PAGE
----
where is the central surface density and is the scale-length, which is defined as the radius at which the density falls by . Sérsic profiles also fit the broken exponential profiles (e.g. Herrmann et al. 2013), but to facilitate comparison with past studies of IC 1613’s inner profile, we focus on (broken) exponentials for our analysis rather than using Sérsic fits.

For all the profiles, we used a non-linear least-squares method for the fits to the data from to . For the MS stars, a broken exponential did not represent an improvement over the single exponential fit, while the more complex models had a significantly lower reduced for the RGB and HB stars.

The best quality fits for all three stellar tracers are list in Table 1 and shown in Figure 10. The bottom panel of the figure shows the surface density profiles after the background is added back. The profiles have been extrapolated in the inner () regions and shown as dotted lines. The lower panels in all the six plots show the fractional residuals left over after the fits.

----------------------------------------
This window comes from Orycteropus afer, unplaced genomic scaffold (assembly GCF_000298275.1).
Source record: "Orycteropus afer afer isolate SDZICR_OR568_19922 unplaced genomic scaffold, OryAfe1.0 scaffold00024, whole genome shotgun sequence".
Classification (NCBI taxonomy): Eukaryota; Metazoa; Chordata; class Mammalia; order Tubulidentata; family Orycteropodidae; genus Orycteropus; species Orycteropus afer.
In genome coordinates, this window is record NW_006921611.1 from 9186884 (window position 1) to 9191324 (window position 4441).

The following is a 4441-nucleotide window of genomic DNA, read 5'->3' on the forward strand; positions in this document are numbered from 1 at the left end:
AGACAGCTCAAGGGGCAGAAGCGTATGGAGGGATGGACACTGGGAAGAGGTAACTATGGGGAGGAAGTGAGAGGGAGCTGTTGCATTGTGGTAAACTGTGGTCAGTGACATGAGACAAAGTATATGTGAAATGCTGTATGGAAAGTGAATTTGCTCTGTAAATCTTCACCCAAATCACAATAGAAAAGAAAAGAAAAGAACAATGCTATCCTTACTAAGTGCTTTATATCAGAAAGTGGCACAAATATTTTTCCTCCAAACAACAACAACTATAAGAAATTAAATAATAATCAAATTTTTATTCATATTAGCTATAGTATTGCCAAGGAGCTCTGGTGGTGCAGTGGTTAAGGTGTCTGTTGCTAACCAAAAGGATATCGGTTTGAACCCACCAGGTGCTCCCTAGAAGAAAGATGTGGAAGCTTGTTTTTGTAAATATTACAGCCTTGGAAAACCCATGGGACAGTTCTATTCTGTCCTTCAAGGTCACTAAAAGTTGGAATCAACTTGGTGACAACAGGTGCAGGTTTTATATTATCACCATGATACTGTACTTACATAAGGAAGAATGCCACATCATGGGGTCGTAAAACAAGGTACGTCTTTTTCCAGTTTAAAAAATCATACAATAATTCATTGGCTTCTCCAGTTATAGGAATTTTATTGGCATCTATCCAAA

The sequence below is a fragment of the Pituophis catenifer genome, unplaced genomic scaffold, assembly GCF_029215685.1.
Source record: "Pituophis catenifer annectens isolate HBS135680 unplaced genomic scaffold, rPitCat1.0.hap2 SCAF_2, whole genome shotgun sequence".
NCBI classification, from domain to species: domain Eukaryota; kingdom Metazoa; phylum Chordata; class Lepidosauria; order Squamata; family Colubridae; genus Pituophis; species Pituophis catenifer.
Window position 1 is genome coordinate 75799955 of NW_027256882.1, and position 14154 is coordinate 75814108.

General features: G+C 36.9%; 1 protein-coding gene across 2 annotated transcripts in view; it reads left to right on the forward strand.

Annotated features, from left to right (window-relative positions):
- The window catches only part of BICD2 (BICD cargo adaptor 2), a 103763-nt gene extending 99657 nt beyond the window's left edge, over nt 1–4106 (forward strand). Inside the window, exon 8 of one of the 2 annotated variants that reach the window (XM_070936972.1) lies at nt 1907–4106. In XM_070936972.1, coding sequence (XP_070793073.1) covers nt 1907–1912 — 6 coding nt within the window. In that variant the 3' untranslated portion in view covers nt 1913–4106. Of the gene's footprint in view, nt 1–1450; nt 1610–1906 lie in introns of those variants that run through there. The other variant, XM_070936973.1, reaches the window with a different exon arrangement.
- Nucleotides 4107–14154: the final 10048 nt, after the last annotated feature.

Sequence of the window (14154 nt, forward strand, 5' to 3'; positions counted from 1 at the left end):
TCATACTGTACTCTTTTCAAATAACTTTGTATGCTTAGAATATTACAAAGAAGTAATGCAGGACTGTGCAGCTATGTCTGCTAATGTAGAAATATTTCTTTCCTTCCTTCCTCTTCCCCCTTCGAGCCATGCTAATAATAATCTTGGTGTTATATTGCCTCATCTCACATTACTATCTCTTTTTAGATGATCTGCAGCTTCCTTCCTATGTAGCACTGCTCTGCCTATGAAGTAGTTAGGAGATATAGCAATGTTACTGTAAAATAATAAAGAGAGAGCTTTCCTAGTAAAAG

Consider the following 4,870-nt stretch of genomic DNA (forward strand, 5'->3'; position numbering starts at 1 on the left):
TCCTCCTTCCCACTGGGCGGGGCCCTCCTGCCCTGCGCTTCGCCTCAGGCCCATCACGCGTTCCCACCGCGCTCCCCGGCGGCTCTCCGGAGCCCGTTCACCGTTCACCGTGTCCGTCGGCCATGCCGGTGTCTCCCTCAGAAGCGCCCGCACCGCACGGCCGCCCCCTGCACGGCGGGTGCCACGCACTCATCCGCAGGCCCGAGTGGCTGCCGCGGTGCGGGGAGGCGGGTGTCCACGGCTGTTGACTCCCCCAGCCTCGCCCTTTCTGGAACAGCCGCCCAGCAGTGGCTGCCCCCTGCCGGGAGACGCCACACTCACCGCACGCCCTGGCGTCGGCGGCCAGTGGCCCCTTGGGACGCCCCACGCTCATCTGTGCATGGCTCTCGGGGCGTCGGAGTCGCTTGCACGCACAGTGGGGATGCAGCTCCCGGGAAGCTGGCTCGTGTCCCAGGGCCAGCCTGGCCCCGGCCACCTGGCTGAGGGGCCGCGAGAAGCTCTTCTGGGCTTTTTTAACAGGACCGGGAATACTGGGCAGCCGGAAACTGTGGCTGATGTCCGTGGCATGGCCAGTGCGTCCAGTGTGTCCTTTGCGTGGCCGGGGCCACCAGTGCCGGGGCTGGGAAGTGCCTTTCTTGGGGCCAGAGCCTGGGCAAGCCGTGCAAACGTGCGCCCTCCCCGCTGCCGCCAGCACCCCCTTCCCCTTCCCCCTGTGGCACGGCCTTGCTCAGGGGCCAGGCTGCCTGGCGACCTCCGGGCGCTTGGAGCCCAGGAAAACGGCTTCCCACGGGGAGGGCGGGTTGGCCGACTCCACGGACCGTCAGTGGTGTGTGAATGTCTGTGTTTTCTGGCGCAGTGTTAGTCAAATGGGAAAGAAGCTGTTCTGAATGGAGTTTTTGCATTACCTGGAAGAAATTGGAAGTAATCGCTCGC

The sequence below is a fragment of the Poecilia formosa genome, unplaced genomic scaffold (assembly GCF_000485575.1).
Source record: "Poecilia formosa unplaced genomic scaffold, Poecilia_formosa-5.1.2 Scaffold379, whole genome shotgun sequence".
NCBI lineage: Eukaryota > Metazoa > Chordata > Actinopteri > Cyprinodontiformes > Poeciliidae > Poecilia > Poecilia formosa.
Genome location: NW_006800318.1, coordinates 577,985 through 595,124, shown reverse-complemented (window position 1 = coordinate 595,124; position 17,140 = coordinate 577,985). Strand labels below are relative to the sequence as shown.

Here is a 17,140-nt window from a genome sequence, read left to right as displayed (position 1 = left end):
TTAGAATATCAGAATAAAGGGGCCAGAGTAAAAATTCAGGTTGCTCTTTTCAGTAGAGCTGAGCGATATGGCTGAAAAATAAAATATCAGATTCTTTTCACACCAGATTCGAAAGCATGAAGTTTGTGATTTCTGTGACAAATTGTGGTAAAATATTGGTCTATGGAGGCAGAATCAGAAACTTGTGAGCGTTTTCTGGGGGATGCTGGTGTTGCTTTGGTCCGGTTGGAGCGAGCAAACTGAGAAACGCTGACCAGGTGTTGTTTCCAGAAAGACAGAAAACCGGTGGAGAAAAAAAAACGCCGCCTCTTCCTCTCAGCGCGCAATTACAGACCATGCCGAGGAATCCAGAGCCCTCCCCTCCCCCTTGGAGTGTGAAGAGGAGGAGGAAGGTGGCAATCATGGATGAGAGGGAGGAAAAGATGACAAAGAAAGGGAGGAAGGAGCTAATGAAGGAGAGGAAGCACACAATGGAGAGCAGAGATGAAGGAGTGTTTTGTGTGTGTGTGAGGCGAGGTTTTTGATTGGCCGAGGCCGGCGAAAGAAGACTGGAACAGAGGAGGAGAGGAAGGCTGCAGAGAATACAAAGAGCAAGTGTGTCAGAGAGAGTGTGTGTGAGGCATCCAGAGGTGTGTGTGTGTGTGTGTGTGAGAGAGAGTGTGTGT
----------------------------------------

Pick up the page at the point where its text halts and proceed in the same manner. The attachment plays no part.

3.4.1 Opposite Structures for Younger and Older Stellar Populations

As stated above, the RGB and HB stars show clear breaks in their exponential profiles. The break radii ( and , respectively) are consistent, suggesting that they represent the same underlying stellar population. By contrast, the younger MS stars show no break.

Outside of but within the break radii, the scale lengths of the populations increase with age: the density of the young MS stars falls off slightly more steeply than the intermediate-age/old RGB stars and much more steeply than the old HB stars. This is similar to the observations of most dwarf galaxies to date, where the young population is embedded within an older, more extended component (Martínez-Delgado et al., 1999; Aparicio et al., 2000; Aparicio & Tikhonov, 2000; Vansevičius et al., 2004; Hidalgo et al., 2003, 2008, 2009).